Russian programmer Dmitry Sklyarov will appear in a California federal court next week, for an arraignment on charges of trafficking in a copyright circumvention device. For programming a software application that appears to be legal in Moscow where he wrote it, Sklyarov -- who is out of custody on $50,000 bail -- faces a potential prison term of five years and a $500,000 fine.

The arraignment is scheduled for 9:30am PT, Thursday, August 30 (it was delayed one week for the originally announced date of Aug. 23). The hearing will be held with US Magistrate Judge Richard Seeborg presiding, in courtroom 4, 5th floor of the Federal District Court for the Northern District of California, San Jose Branch, 280 South 1st Street, in San Jose, California.

Nonviolent protests will be scheduled outside the hearing in San Jose, and in Moscow (Russia), Cambridge (England), London (England), Minneapolis, Boston, San Francisco, Los Angeles, and Black Rock City, Nevada.

Dmitry Skylarov issued the following statement thanking the activists who have taken up his cause:

To everyone who spent their time helping me:

During the three weeks I spent in jail I learned that many people were protesting against my arrest. I also learned that Adobe withdrew its support of my arrest after meeting with EFF. But I was not able to see that or to read letters and articles about my case.

After being released from jail on August 6, I was really surprised and impressed by the scale of the action and the number of people involved in the protests. I'm not an IT superman. I'm just a programmer, like many others. It was unexpected by me that so many people would support a guy from another country that nobody heard about before.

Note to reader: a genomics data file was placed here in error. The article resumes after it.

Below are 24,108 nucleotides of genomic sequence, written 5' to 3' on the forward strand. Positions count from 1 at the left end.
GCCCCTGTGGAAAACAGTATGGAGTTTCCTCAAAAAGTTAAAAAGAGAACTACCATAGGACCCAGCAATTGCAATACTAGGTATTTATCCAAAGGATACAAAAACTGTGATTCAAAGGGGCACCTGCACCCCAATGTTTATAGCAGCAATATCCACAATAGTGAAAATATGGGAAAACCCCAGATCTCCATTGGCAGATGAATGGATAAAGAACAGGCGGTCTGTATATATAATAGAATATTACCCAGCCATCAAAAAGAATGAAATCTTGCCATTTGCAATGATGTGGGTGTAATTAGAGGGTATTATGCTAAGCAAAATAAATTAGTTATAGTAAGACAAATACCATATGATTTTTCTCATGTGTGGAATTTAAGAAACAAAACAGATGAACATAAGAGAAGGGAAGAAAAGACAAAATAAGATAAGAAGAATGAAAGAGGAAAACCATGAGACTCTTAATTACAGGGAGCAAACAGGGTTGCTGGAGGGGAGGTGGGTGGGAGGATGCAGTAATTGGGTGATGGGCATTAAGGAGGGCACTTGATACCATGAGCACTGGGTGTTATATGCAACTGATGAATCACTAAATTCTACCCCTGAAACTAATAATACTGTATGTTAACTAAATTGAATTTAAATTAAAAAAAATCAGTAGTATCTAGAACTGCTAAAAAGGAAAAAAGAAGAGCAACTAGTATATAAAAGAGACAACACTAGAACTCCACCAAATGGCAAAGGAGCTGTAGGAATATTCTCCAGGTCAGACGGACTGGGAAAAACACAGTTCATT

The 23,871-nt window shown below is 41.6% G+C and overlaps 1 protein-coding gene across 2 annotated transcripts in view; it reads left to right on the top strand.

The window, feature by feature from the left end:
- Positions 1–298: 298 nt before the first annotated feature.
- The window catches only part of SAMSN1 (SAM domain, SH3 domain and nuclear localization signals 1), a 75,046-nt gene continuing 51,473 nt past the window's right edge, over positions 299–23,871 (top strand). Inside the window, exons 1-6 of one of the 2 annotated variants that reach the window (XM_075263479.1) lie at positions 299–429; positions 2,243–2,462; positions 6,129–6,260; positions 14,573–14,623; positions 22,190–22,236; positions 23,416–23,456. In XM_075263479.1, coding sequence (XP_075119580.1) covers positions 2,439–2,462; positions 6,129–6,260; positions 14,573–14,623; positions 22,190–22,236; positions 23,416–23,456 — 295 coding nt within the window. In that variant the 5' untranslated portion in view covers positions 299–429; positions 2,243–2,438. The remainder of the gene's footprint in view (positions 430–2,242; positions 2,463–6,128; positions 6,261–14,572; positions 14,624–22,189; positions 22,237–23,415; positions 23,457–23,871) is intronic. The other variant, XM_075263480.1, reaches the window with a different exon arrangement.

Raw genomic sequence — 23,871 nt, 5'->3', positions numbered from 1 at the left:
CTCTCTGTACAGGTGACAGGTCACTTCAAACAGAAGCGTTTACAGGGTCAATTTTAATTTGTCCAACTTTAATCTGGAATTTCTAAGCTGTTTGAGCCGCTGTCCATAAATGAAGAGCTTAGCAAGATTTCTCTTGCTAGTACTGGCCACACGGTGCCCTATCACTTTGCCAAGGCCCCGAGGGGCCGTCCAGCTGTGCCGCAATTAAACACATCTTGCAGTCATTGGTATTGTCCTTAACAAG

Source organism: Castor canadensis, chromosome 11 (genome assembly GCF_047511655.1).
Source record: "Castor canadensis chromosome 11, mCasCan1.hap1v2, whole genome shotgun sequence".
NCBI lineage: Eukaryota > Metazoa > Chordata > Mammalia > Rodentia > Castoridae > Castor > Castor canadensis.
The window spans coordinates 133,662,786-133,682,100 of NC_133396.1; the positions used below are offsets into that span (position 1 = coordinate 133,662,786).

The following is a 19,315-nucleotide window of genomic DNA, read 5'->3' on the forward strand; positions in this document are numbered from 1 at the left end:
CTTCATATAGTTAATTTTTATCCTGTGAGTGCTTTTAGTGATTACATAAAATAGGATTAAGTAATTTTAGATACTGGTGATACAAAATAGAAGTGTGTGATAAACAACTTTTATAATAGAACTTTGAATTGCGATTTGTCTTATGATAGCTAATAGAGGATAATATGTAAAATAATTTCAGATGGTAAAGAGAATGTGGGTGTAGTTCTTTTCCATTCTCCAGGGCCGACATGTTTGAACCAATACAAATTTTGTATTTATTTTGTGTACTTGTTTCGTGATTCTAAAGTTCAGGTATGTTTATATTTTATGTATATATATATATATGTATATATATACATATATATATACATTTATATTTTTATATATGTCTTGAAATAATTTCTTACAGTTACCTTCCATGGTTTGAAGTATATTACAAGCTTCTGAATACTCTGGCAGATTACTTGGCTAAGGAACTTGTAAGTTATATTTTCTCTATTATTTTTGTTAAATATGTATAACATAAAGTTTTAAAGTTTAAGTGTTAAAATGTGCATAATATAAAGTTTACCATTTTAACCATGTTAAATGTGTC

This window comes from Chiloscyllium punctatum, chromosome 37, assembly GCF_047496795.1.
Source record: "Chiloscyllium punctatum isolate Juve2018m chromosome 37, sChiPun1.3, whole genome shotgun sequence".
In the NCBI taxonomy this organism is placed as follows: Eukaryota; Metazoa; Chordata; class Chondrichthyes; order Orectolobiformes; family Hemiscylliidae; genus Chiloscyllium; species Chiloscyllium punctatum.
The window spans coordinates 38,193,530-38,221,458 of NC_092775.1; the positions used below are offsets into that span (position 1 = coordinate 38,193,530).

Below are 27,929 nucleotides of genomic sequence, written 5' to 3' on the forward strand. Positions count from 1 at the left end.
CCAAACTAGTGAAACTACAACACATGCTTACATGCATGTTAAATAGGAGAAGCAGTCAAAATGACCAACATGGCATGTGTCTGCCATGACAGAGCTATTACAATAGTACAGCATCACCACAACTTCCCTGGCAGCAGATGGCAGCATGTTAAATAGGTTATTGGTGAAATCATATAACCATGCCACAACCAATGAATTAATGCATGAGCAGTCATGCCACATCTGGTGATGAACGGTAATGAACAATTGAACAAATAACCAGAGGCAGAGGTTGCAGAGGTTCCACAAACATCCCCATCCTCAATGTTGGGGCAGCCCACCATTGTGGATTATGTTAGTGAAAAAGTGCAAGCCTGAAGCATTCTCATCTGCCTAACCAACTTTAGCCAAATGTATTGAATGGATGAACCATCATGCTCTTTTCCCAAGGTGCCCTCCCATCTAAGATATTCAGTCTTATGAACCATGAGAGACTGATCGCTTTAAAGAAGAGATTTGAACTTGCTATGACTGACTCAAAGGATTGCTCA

Your support means a lot to me and my family and makes a difference for all.

This experience is going to change me in a profound way that I cannot even appreciate fully as yet. Thank you very much.

Dmitry Sklyarov

Directions and map to San Jose Federal Building:

Background on the Sklyarov case:

Calendar of protests related to the Sklyarov case:

Coincidentally, the same afternoon nearby in San Jose, a California state appellate court will hear oral arguments regarding whether dozens of Internet publishers can be ordered to "stop the presses" pending the outcome of a California trade secrets trial.

In January 2000, as part of a trade secrets case brought by the motion picture industry, Santa Clara County Superior Court Judge William Elfving ordered that Andrew Bunner and numerous other defendants halt Internet publication of the source code for DeCSS pending the outcome of a trial. DeCSS is free software that allows people to play DVDs without technological restrictions, such as platform limitations and region codes, that are preferred by movie studios.

Bunner, represented by the Electronic Frontier Foundation and the First Amendment Project, is appealing this prior restraint on his free speech rights. The case is In Re: DVD Copy Control Assoc., Inc. v. Bunner, case no. H021153. Oral arguments will begin at 1:30 PM before California's Sixth Appellate Court, located at 333 West Santa Clara Street, Suite 1060, San Jose, CA 95113.

Directions and map to San Jose Appellate Court Building:

Background on the DVD Copy Control Assoc., Inc. v. Bunner case: